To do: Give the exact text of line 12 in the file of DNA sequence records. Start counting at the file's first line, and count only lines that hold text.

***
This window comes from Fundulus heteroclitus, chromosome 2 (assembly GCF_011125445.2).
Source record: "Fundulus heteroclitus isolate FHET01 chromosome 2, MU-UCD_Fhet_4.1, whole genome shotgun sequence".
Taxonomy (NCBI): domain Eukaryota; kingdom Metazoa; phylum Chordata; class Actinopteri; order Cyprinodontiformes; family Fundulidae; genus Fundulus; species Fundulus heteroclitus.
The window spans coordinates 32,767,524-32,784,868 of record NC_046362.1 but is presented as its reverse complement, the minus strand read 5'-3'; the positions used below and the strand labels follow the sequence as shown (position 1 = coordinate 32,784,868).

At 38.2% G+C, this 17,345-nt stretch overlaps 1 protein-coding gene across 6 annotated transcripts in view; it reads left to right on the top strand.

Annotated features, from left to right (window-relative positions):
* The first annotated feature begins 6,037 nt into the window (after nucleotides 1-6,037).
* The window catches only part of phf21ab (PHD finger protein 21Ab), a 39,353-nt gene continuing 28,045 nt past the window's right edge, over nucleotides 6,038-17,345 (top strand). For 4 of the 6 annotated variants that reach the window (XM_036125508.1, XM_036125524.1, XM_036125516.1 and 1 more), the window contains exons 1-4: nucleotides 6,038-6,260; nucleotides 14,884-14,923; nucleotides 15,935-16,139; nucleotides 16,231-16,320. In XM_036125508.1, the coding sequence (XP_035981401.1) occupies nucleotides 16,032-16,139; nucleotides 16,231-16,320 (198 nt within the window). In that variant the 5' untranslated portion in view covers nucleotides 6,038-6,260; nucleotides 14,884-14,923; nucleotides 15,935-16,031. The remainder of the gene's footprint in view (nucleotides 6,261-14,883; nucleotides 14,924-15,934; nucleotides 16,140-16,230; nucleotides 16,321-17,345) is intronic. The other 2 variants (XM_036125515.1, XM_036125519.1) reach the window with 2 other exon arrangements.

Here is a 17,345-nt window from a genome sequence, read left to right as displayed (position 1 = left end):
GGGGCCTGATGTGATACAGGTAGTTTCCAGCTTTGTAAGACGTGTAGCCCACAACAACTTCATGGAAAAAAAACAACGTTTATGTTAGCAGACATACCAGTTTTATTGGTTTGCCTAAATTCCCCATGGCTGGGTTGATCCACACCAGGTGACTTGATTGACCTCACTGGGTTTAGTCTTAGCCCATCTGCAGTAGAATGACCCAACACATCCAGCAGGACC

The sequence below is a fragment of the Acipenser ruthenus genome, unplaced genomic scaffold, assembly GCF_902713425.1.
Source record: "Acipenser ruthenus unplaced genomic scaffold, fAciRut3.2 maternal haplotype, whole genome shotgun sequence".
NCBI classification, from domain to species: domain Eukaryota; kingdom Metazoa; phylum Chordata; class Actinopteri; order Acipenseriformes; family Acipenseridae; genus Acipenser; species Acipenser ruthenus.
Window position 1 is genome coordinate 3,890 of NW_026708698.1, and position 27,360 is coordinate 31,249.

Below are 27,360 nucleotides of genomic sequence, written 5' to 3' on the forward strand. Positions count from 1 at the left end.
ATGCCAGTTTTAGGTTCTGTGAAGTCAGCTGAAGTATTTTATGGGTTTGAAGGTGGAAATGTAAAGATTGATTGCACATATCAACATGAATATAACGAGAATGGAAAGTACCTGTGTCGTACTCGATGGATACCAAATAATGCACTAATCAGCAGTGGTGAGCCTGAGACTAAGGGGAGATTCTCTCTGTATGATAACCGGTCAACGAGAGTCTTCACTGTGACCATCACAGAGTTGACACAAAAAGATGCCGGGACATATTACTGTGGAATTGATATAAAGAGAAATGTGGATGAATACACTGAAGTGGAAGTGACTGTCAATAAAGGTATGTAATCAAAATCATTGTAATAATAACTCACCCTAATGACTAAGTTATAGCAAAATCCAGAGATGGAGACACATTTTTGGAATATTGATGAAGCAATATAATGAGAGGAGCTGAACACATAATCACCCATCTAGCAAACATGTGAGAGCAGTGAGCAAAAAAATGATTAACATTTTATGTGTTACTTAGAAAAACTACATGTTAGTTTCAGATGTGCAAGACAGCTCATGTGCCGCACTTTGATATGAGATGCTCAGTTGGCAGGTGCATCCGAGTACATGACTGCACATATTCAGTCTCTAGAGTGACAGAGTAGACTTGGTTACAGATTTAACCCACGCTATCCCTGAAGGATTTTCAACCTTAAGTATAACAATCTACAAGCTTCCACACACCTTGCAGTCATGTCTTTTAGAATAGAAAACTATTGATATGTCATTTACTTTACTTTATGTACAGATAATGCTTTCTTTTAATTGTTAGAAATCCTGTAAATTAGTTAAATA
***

Source record: "Acipenser ruthenus unplaced genomic scaffold, fAciRut3.2 maternal haplotype, whole genome shotgun sequence".